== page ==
Feb 16, 2023

When the light is neither ‘on’ nor ‘off’ in the nanoworld

Posted by in categories: computing, nanotechnology, particle physics, quantum physics

Whether the light in our living spaces is on or off can be regulated in everyday life simply by reaching for the light switch. However, when the space for the light is shrunk to a few nanometers, quantum mechanical effects dominate, and it is unclear whether there is light in it or not. Both can even be the case at the same time, as scientists from the Julius-Maximilians-Universität Würzburg (JMU) and the University of Bielefeld show in the journal Nature Physics (“Identifying the quantum fingerprint of plasmon polaritons”).

“Detecting these exotic states of quantum physics on the size scales of electrical transistors could help in the development of optical quantum technologies of future computer chips,” explains Würzburg professor Bert Hecht. The nanostructures studied were produced in his group.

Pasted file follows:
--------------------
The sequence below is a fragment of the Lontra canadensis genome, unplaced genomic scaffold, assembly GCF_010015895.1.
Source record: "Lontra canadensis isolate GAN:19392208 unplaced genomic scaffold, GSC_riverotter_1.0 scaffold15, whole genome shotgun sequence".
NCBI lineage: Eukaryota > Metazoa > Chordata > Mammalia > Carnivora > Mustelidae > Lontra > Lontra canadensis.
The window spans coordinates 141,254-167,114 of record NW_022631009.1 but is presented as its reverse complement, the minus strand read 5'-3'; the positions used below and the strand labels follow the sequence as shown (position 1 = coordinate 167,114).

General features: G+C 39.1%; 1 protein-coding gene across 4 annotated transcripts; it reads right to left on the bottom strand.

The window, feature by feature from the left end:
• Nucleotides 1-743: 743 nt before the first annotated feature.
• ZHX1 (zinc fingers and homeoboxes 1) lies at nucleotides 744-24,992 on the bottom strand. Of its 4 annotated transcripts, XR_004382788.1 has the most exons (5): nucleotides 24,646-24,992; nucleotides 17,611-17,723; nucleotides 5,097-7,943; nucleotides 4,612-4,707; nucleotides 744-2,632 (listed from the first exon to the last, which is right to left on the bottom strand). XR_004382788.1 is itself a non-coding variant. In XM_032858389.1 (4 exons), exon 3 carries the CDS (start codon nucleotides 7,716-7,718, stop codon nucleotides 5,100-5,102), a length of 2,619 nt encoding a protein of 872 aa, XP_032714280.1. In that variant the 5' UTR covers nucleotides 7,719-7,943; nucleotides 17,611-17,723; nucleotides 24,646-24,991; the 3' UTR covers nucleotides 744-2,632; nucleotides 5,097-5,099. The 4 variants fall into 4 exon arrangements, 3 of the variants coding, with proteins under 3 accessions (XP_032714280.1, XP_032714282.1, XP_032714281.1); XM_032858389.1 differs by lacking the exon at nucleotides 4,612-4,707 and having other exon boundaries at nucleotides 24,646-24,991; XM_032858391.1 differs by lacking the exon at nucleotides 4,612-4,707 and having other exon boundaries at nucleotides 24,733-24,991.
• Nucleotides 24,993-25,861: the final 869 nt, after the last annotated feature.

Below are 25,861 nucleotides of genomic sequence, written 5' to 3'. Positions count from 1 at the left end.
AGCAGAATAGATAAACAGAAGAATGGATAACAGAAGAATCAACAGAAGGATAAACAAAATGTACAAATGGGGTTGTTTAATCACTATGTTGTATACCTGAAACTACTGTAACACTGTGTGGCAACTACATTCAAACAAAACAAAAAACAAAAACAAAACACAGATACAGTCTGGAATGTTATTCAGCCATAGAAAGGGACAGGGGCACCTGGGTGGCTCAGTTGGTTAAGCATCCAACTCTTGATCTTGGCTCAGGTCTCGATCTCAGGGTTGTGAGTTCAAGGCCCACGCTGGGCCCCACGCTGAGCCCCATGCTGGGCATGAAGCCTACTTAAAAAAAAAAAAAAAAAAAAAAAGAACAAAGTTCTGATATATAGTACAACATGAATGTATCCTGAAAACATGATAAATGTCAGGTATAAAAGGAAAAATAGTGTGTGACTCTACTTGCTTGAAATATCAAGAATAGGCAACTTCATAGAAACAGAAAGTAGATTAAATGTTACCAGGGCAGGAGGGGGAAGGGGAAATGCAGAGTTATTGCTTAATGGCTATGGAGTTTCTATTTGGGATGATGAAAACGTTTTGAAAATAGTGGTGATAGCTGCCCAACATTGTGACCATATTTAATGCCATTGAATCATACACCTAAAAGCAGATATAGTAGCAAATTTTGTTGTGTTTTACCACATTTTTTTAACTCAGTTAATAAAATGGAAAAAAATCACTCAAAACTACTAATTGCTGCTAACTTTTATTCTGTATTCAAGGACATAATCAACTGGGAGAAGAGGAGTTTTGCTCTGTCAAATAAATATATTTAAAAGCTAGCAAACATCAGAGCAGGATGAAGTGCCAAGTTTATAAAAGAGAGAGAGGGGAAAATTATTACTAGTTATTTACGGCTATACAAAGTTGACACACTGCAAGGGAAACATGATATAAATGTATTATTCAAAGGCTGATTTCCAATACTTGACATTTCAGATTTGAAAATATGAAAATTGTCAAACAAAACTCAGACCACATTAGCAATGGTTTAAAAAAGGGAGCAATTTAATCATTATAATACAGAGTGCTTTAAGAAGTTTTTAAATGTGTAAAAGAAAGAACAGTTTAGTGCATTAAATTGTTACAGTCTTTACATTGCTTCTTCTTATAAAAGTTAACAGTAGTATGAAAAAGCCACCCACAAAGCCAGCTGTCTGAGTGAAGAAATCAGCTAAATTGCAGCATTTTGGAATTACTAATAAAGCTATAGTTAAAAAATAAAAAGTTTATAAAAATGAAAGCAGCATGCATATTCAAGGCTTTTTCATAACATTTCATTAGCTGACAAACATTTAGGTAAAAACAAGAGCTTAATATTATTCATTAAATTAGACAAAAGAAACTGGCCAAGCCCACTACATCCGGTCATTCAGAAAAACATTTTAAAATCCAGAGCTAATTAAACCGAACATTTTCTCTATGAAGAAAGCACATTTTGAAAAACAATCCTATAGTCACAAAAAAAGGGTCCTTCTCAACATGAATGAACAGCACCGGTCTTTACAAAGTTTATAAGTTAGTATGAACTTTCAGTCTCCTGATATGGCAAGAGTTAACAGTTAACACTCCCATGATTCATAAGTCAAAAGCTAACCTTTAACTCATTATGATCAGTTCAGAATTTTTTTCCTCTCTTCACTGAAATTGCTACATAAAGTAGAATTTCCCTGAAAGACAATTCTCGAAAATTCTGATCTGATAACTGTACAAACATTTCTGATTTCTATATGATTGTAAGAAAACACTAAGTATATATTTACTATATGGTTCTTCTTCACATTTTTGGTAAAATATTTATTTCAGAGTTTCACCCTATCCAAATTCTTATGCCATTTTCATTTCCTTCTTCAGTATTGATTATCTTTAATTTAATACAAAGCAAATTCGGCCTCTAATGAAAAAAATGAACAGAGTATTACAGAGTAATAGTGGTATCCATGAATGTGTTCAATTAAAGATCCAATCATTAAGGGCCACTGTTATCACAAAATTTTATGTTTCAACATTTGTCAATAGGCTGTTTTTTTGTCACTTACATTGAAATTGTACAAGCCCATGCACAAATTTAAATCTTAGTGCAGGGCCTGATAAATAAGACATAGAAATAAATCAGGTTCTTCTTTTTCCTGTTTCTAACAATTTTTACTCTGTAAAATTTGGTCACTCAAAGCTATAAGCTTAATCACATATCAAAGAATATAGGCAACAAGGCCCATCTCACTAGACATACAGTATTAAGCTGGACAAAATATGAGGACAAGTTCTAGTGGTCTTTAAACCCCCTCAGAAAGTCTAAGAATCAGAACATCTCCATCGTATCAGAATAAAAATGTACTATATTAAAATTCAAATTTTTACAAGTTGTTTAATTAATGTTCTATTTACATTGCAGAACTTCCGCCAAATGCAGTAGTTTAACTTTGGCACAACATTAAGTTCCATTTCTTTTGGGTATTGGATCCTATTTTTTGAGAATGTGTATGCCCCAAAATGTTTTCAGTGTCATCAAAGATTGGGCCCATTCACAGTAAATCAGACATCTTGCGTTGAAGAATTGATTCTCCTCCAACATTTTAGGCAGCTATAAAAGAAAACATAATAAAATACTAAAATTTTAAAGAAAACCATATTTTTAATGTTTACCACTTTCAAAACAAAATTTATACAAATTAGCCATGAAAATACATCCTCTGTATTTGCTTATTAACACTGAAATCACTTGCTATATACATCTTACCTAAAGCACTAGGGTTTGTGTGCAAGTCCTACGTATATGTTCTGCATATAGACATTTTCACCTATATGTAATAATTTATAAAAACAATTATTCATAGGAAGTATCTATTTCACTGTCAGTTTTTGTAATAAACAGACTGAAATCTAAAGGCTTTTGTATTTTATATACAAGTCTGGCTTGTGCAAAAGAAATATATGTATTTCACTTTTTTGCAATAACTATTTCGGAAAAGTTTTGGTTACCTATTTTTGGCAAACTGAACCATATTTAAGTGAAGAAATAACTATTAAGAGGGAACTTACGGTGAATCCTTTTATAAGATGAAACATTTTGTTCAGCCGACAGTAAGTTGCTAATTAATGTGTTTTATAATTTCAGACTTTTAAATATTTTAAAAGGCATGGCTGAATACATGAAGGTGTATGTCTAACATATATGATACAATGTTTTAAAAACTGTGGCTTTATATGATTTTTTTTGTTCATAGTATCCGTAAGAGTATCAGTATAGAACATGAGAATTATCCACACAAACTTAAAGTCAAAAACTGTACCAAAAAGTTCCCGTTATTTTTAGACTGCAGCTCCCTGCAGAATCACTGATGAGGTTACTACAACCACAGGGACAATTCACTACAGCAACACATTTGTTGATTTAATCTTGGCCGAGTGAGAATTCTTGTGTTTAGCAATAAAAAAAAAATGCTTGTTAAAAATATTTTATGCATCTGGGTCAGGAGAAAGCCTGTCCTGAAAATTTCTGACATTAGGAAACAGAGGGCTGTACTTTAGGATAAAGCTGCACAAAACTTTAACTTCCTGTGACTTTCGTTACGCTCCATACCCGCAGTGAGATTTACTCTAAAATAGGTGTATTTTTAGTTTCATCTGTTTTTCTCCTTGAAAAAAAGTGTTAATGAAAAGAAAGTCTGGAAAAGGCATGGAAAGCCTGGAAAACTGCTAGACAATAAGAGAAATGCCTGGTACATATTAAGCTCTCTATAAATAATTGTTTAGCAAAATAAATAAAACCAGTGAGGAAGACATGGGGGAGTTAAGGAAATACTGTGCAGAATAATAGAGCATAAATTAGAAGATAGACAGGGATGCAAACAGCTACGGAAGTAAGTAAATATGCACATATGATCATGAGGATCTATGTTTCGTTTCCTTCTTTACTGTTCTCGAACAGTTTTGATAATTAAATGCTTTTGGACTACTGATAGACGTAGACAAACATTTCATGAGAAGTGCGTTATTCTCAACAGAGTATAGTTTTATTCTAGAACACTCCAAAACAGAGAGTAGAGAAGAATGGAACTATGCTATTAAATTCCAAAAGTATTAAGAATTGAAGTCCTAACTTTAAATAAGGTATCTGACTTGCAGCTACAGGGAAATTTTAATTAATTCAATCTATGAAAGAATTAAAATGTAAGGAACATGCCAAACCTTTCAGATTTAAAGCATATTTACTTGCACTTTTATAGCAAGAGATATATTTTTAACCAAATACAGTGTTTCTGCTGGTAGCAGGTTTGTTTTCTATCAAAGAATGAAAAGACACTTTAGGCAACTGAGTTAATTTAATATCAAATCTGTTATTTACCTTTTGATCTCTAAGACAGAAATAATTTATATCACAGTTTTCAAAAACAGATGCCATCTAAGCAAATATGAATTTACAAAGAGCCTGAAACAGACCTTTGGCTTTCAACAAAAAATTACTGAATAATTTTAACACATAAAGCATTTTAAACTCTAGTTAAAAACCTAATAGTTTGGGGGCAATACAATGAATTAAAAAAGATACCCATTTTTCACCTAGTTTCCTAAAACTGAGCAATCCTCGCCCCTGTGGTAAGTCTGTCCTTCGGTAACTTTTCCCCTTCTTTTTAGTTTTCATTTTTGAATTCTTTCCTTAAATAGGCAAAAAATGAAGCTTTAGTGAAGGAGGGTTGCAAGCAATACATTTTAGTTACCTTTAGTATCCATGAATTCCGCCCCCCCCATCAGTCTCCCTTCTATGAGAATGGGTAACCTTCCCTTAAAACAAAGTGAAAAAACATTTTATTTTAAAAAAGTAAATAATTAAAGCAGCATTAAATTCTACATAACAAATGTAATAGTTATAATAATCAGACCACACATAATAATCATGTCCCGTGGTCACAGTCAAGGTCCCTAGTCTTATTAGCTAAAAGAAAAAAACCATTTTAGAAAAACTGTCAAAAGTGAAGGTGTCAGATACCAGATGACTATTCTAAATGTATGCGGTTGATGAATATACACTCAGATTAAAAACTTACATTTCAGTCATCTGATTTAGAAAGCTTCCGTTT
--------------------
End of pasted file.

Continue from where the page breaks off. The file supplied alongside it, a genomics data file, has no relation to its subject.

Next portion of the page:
The technology of our digital world is based on the principle that either a current flows or it does not: one or zero, on or off. Two clear states exist. In quantum physics, on the other hand, it is possible to disregard this principle and create an arbitrary superposition of the supposed opposites. This increases the possibilities of transmitting and processing information many times over. Such superposition states have been known for some time, especially for the particles of light, so-called photons, and are used in the detection of gravitational waves.

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